The Genoese navigator Christopher Columbus is best known for “discovering” the New World in 1492. In commemoration of the 500-year anniversary of that historic day, a colossal monument in his honor would embark on its own voyage, in search for a place to settle.
In 1991, Georgian sculptor Zurab Tsereteli built a 360-foot bronze statue depicting Columbus at the helm, with a backdrop of the three ships used during his first voyage. Titled Birth of the New World and commonly known as La Estatua de Colón (the Statue of Columbus), is currently one of the tallest statues in the Americas, dwarfing famous monuments like the Statue of Liberty.
Tsereteli offered the statue to several cities in the United States, including Miami, Baltimore, Fort Lauderdale, New York, and Columbus, Ohio. However, it was considered an eyesore and too disruptive. In 1998, the statue’s voyage brought it to Cataño, Puerto Rico. The town’s mayor at the time was interested, and the monument was brought in. This, however, was the easy part.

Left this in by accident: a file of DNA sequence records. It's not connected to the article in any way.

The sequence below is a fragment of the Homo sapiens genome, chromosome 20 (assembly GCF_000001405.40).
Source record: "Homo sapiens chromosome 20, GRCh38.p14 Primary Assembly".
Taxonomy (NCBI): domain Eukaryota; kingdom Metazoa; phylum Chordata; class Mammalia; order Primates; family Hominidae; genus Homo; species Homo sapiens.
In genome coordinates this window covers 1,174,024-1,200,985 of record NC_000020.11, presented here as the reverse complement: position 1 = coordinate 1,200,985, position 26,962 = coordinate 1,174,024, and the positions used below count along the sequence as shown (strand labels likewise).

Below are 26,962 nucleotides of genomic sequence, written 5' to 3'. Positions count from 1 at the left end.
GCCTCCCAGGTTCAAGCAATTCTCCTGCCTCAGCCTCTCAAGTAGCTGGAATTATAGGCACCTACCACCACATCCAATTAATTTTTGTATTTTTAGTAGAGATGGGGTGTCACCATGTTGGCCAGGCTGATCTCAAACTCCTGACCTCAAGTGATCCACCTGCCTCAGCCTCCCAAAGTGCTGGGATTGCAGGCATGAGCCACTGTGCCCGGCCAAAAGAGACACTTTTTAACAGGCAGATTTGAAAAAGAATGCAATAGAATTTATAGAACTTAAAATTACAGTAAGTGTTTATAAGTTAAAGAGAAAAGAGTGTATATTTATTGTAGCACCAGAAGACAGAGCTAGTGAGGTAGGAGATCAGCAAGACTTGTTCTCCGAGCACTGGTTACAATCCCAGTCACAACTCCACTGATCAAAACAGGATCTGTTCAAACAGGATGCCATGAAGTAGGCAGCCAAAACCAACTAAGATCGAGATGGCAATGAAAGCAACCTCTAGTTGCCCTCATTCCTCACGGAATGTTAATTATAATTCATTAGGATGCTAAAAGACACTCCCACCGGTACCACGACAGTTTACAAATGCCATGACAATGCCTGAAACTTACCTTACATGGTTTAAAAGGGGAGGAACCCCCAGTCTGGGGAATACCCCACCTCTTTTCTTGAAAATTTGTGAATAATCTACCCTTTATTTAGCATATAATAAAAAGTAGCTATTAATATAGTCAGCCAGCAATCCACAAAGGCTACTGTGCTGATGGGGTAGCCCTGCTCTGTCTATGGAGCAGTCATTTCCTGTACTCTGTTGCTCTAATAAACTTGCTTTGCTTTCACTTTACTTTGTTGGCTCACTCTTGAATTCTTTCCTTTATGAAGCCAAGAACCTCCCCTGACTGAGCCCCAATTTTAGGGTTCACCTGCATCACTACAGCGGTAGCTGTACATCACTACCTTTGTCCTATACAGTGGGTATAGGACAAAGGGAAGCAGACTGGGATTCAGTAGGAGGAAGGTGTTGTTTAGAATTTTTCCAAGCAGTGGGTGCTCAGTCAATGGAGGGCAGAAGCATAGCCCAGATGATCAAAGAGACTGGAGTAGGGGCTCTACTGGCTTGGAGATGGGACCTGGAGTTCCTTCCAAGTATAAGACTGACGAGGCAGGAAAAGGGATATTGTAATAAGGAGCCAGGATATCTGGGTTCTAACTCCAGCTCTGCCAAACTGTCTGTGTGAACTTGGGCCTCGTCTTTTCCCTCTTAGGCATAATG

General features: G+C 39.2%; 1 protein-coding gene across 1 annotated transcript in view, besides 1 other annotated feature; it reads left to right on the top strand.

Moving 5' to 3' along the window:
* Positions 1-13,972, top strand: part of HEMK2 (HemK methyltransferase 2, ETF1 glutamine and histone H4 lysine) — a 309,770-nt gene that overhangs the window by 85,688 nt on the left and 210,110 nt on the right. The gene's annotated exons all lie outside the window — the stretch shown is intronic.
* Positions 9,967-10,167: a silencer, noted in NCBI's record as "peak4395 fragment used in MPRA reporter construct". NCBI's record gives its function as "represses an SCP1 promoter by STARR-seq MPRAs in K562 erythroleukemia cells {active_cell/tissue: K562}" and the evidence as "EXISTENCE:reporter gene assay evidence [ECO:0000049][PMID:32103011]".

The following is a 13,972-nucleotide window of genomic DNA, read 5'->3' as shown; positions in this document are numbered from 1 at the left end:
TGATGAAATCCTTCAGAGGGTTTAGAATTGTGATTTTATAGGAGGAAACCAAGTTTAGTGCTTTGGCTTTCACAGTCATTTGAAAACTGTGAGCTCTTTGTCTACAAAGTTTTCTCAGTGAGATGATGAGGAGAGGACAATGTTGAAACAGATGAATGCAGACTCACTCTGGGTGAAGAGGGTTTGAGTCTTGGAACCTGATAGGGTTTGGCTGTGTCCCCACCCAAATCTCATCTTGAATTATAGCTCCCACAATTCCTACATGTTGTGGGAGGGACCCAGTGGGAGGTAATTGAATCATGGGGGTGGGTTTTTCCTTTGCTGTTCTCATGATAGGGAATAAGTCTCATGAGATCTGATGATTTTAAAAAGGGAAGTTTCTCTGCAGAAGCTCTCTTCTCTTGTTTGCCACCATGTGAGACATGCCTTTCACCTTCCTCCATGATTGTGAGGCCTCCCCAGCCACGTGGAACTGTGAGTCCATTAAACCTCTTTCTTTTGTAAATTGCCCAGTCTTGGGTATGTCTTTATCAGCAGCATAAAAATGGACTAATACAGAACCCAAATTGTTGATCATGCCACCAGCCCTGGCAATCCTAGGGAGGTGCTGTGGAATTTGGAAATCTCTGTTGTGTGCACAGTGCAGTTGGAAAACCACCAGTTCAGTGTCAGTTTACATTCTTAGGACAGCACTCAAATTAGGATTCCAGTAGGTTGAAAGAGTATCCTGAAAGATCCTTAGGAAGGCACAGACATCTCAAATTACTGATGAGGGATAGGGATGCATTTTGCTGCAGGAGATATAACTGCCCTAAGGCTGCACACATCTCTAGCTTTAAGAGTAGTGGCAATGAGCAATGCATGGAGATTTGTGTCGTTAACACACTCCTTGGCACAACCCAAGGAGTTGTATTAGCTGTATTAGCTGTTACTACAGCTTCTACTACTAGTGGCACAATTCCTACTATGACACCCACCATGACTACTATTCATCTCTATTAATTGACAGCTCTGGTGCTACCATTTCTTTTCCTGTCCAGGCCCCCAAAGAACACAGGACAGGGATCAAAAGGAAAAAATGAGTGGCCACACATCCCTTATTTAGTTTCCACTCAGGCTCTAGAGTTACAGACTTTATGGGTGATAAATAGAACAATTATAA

Originally, the plan was to erect the statue by the entrance of Cataño Bay. Despite the Puerto Rican government funding the project, it was overwhelmed with controversy. Several houses needed to be demolished to make way for it, the assembly costs were astronomical ($150 million for the base alone, not adjusted for inflation), and unpaid import taxes prompted an investigation. The statue’s possible interference with air traffic, missing permits, and other safety concerns brought everything to a screeching halt.
The statue was left by Cataño Bay, lingering and rusting for several years. In 2005, Tsereteli resumed his search for developers. There were no takers until 2008, when a plan emerged to move the pieces of Columbus to the Mayagüez coastline in time for the 2010 Central American and Caribbean Games. Yet that project was killed as well.
Other possible venues would follow, and Tsereteli chose the town of Arecibo in the end. Finally, the statue would be assembled without significant hurdles, and it was completed by mid-2017. Some activists protested the statue, as they considered Columbus an image of genocide and slavery. Still, the controversy did not hinder the project.
All that remains now is the grand opening to visitors, which has been rescheduled several times. Among the reasons for these delays was the devastation caused by Hurricane María. The statue survived the hurricane, and for the time being, at least, Columbus stands tall by the Arecibo coastline.